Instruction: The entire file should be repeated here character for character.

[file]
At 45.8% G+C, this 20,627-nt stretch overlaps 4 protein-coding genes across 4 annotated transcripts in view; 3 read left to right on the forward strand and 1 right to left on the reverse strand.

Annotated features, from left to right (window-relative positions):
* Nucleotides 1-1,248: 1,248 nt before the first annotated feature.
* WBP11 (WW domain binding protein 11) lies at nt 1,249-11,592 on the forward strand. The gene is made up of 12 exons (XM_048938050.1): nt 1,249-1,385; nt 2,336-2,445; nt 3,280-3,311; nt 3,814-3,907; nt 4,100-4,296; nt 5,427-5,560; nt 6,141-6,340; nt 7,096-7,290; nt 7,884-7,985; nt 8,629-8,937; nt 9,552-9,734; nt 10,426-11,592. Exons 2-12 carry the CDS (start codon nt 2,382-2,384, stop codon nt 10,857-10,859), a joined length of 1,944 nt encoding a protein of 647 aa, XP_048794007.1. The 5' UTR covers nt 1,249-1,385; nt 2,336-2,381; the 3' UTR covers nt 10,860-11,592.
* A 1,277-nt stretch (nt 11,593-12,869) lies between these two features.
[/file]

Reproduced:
At 45.8% G+C, this 20,627-nt stretch overlaps 4 protein-coding genes across 4 annotated transcripts in view; 3 read left to right on the forward strand and 1 right to left on the reverse strand.

Annotated features, from left to right (window-relative positions):
* Nucleotides 1-1,248: 1,248 nt before the first annotated feature.
* WBP11 (WW domain binding protein 11) lies at nt 1,249-11,592 on the forward strand. The gene is made up of 12 exons (XM_048938050.1): nt 1,249-1,385; nt 2,336-2,445; nt 3,280-3,311; nt 3,814-3,907; nt 4,100-4,296; nt 5,427-5,560; nt 6,141-6,340; nt 7,096-7,290; nt 7,884-7,985; nt 8,629-8,937; nt 9,552-9,734; nt 10,426-11,592. Exons 2-12 carry the CDS (start codon nt 2,382-2,384, stop codon nt 10,857-10,859), a joined length of 1,944 nt encoding a protein of 647 aa, XP_048794007.1. The 5' UTR covers nt 1,249-1,385; nt 2,336-2,381; the 3' UTR covers nt 10,860-11,592.
* A 1,277-nt stretch (nt 11,593-12,869) lies between these two features.